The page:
Sirk’s extraordinary life has been marked by two abrupt and dramatic departures—at just those moments of dreamlike success that would have prompted most people to try to settle in where they were forever. The first flight was from Hitler Germany—in December 1937—just as Sirk (himself 37) had established himself as a leading director in the German film industry. He traveled to Rome, and from there to America and Hollywood where he was unknown.
Sirk’s next leave-taking, two decades later, was less momentous perhaps but even more astonishing. After having made the most successful movie in the history of Universal to that date (Imitation of Life,in 1959) and gaining the kind of success in Hollywood that very few ever do and nearly everyone else dreams about, Sirk walked away from the whole thing, quietly but firmly. He went to France to do a film on Utrillo, with a screenplay by Ionesco. But the project floundered permanently when Sirk fell ill. And after his recovery, he gave up filmmaking for good, settling in Lugano with his wife, Hilda.
He’s not at all sure, he tells me, that he’s done the right thing. But there it is, he’s done it. And if he misses America, it’s too late now; he is too old to settle again. Both he and Mrs. Sirk assert that they couldn’t tolerate Lugano if they didn’t get away a good part of the year. Each fall, Sirk teaches a film class at the University in Munich. And each summer he figures in some way in the nearby Locarno film festival. He is studying Latin again and reading Hegel. “No one ever reads Hegel finally.”
For above everything, Sirk—who knew Kafka and Brecht, who was a friend of Max Brod’s and a student of Panofsky’s—is a European intellectual. It’s a vocation that he is once again working at. “For twenty-five years,” he says of the active middle of his life, “I was grazing in arid pastures in this respect.” He tells me a story about the incredulity of a librarian at UCLA when he asked—in the late forties—for a copy of Euripides.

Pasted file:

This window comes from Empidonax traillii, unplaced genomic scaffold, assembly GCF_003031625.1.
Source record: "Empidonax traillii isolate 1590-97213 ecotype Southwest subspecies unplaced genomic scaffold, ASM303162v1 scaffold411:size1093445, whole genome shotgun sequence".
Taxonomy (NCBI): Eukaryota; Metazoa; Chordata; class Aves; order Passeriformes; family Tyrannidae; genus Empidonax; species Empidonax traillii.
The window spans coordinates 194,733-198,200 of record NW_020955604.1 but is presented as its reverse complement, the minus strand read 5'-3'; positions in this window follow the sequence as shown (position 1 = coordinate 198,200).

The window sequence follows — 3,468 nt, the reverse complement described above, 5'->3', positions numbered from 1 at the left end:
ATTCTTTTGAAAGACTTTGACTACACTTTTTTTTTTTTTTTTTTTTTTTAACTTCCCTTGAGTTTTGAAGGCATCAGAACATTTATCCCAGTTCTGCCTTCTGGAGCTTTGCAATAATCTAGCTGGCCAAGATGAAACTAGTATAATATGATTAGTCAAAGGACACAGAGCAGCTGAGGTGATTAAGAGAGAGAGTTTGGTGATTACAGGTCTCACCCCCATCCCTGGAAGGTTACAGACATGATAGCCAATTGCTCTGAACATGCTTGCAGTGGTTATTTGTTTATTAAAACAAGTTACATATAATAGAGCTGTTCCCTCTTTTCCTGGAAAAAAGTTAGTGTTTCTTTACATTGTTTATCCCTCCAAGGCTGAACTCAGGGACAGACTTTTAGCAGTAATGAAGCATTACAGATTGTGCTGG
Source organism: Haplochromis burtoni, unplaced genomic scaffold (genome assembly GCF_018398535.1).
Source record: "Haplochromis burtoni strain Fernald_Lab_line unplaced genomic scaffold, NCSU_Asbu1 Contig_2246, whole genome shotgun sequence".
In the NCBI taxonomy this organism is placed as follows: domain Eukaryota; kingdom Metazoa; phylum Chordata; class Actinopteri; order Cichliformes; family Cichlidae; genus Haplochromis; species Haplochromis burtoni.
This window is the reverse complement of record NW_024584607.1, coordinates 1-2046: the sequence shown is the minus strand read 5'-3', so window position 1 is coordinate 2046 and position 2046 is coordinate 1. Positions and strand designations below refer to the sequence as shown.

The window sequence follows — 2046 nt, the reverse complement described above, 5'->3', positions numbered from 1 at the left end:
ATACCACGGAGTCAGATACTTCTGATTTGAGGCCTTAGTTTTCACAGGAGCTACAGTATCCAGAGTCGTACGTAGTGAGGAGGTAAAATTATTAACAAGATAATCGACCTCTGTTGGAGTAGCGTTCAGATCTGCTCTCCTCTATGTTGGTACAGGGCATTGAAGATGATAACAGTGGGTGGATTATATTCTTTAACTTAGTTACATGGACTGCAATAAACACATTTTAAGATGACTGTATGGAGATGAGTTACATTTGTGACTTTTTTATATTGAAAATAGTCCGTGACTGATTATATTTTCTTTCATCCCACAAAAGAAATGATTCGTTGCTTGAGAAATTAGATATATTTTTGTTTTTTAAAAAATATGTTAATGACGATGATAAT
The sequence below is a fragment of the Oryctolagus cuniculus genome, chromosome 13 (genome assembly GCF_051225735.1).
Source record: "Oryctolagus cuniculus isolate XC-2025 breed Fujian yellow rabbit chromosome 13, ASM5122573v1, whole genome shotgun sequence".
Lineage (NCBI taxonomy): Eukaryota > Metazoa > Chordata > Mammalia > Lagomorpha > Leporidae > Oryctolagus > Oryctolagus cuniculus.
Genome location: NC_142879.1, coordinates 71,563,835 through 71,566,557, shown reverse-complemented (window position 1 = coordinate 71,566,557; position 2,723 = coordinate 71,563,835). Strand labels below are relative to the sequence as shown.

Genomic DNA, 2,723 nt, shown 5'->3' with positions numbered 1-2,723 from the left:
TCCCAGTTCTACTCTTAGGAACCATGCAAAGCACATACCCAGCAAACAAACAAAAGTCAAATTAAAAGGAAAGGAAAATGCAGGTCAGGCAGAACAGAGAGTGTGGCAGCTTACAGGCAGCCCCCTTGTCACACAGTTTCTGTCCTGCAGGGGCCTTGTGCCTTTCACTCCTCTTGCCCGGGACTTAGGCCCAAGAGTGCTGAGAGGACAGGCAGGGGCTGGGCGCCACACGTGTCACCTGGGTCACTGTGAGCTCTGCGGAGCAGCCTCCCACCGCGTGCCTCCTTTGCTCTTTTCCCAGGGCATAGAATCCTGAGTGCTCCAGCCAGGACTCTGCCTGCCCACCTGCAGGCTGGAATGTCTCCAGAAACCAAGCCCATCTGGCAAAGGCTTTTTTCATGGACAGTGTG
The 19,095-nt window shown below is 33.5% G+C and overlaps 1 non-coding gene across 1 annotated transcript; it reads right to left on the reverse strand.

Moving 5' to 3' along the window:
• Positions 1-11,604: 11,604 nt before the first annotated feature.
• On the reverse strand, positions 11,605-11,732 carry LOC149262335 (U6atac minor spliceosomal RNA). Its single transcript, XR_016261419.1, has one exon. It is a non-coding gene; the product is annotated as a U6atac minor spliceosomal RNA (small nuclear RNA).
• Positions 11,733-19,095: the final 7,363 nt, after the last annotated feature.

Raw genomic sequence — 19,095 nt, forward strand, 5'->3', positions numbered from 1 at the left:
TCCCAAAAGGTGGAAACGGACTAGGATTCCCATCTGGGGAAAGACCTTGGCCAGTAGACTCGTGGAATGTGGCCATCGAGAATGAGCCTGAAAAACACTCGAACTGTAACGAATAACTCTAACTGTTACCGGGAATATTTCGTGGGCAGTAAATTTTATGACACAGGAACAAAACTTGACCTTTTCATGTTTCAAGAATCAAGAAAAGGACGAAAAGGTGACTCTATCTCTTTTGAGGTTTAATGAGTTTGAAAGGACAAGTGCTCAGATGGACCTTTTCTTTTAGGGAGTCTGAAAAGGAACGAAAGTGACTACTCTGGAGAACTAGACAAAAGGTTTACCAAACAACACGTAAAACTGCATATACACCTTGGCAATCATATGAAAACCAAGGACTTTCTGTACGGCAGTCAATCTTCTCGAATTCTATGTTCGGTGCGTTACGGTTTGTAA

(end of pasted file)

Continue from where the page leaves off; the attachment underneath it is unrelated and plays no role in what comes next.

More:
He thinks perhaps the happiest time of his life were those years in the early forties in Southern California when he and his wife (mostly his wife, he emphasizes) ran first a chicken farm and then an alfalfa farm. No, he had oh friends in the film industry—oh, acquaintances perhaps—not even that really. Except George Sanders, who moved in with them and stayed for a year. The only real friends he and Mrs. Sirk had in Hollywood were the people they got to know when they first settled in California. And now—in Lugano—it’s a quality in America that he misses most. “The simple creative generosity that you find in some ordinary Americans.”
“Creative generosity” did not distinguish the German colony in Hollywood however. That extraordinary collection of exiles—with such figures as Mann, Werfel, Reinhardt, Lubitsch, and Lang at its center—was not just a group: being a German in Hollywood was a way of life in those days. What bothered Sirk most about them was their “spite” against America, which amounted in conversation to a group obsession, almost a madness. “To talk constantly about how uncultured, how unlettered, how awful and ugly America was—and they saw nothing, nothing at all. Oh, but no one here knows Dante, they would say. This often from people who themselves had never read Dante, I can tell you they hadn’t. No, no, soon I stayed away. I had to stay away—from their spite.”
Thunder on the Hill
And there is not the slightest hint of sourness or recrimination when Sirk recounts such memories. “And,” he continued, “you know what that spite did for them?” Pause. “They thrived on it.” He bursts into laughter. “They absolutely thrived. Probably it saved them all, you know.” And the idea, of course, delights him.
Today the most vital filmmakers in English, he thinks, are probably Altman, Kubrick, and Bogdanovich. He was very taken with Nashville, but not quite with Barry Lyndon. “A bit too pretty.” When I suggest that the “prettiness” is a deception rather like the surfaces of some of his own films, he agrees. “But it was too perfect, too embalmed.”
We talk about some film stars of the past. He praises Charles Boyer (“What he brings to his role, beyond anything a director could wish or expect—well, it’s simply extraordinary”) and deplores Clark Gable (“That face of a tomcat—what did people see in it?”) His comments on Garbo are surprising; she was never a very good actress, he thinks; her spell never worked on him. “I saw Queen Christina and nothing happened. To me she was just mediocre.”